Lately, I've been going to Chichester University to study. As many people are aware, I'm serially allergic to 'revision' so, under the guise of studying, I spend my time looking at uni boys, bumming cheap cups of coffee and sitting on these ergonomic chairs that are worth the whole train journey and trek to the campus library. 

I go to the Bognor Regis campus as they recently put in a new library (so clean!) and I've never seen them check for student IDs. It comforts me that while I read / make notes - or rather, listen to music and eat chocolate - the dread that sets in when I realise that my final exams are properly near and I've not even picked up a single textbook is eradicated. Sitting in the air-conditioned atmosphere, I look around at all the students doing long essays and know that what I'm doing now is of such little importance that it's barely worth thinking about. It's a luxury that's short lived. GCSEs are just this laboured spring board up to the next level and, as long as I pass, there is no point in bending myself out of shape to fit into the structure of exams that are so formulaic that you just have to hit the criteria and you're fine. 

I'm jealous of the uni kids, but that might just be that they can just roll out of bed and bum around in the library. When I'm there, I feel part of this clique of failures. No one at the library seems on top of stuff, I think there are numerous deadlines pretty soon, so everyone hunched over at the desks are cutting it close... and I associate with this culture of being a slacker. I like the library because it appeals to me that you're always ignorant no matter how old you are and that it's just the desire to be less ignorant that keeps us in education.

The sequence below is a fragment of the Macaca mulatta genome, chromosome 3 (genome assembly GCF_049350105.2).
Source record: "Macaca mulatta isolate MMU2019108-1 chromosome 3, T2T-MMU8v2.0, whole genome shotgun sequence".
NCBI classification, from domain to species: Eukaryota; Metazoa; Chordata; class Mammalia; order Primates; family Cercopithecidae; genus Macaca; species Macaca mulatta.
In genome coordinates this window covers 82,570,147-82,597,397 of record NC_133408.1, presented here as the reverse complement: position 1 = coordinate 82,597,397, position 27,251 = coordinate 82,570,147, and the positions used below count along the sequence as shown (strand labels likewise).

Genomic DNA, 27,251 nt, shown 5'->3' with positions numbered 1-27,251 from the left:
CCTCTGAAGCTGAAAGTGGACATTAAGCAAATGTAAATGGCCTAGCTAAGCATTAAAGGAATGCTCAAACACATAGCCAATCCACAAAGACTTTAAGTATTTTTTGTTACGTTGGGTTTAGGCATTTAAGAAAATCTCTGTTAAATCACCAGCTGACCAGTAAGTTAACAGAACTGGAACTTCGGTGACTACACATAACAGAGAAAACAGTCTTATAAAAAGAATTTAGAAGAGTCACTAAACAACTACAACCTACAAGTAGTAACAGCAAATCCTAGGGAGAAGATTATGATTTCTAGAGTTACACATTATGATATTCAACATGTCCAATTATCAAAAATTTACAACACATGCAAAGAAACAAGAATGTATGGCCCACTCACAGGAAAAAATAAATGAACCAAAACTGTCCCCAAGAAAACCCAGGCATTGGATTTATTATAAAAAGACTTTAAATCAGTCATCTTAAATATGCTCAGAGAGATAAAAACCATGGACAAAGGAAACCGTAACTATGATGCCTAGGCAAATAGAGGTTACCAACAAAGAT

I think I'm going to go to University. Spending time with the foolish ones who live intravenously off of caffeine  and go in pajamas to the library (not kidding) makes me feel less of a failure when I compare myself to my classmates who have revision timetables. Revision timetables???

Someone once said that you must never let your schooling get in the way of your education and my only goal in life is to be the aimless patron saint of that adage. 


Swim Deep

This is so lovely. I think Swim Deep are great. I managed to see them at the Concorde 2 in October and they were wonderful, both playing and as people. Despite the intelligence of this song, they were actually lacking seriousness in a very big way... this song seems to be a step up from the rest of their stuff. I recommend them as a band and, just like Bastille, I don't mind if they get more notoriety - I welcome it very much - as they both deserve it and, most importantly, have the talent to back it up.

It really comforts me to see these bands that have obviously drawn from 80s/90s influences, harnessed that, and taken it into a new type of music; in a the same way that the smiths or nirvana were doing with the music from the 60s. A lot of popular music is really discomforting and disconcerting but that's how we tell the differences between good and bad music. I think swim deep make good music: listen to the portrayal of adolescence and I'll resist anyone who thinks I'm incorrect in that judgement. I need more bands of this calibre.


17 Filles

I live my life in the hope that I'm not the only who spends their Saturdays watching french films about pregnant teenagers. "17 Filles" is a really fun and heartwarming, almost life-affirming, film (based on a true story??) about a group of girls.

It shows the girls as wonderful and devastating characters, their personalities being most important as the narrative centres around their interaction with the world they are in. Understated and overwhelmingly pleasing, the direction is reminiscent of all my favourites - from the opening scene when the lead character listens to blood red shoes over headphones on the beach in France, I knew it was worth my time to watch. 

As one girl gets accidentally pregnant, her group of friends decide to join her to make her feel less isolated. It sounds like an odd episode of skins, but the girls are shown as such fascinating and multi-faceted characters that it's really impressive. Also (the endless reason why I love films like this) the realism is really comforting. 

The aesthetics!!!
(shout out to the prtScn key)

What I like best is that it begins to suggest what it is to be a girl, and what growing up means, the tribal aspects of teenage, and is more of a coming-of-age film than a shocking drama about pregnant teens.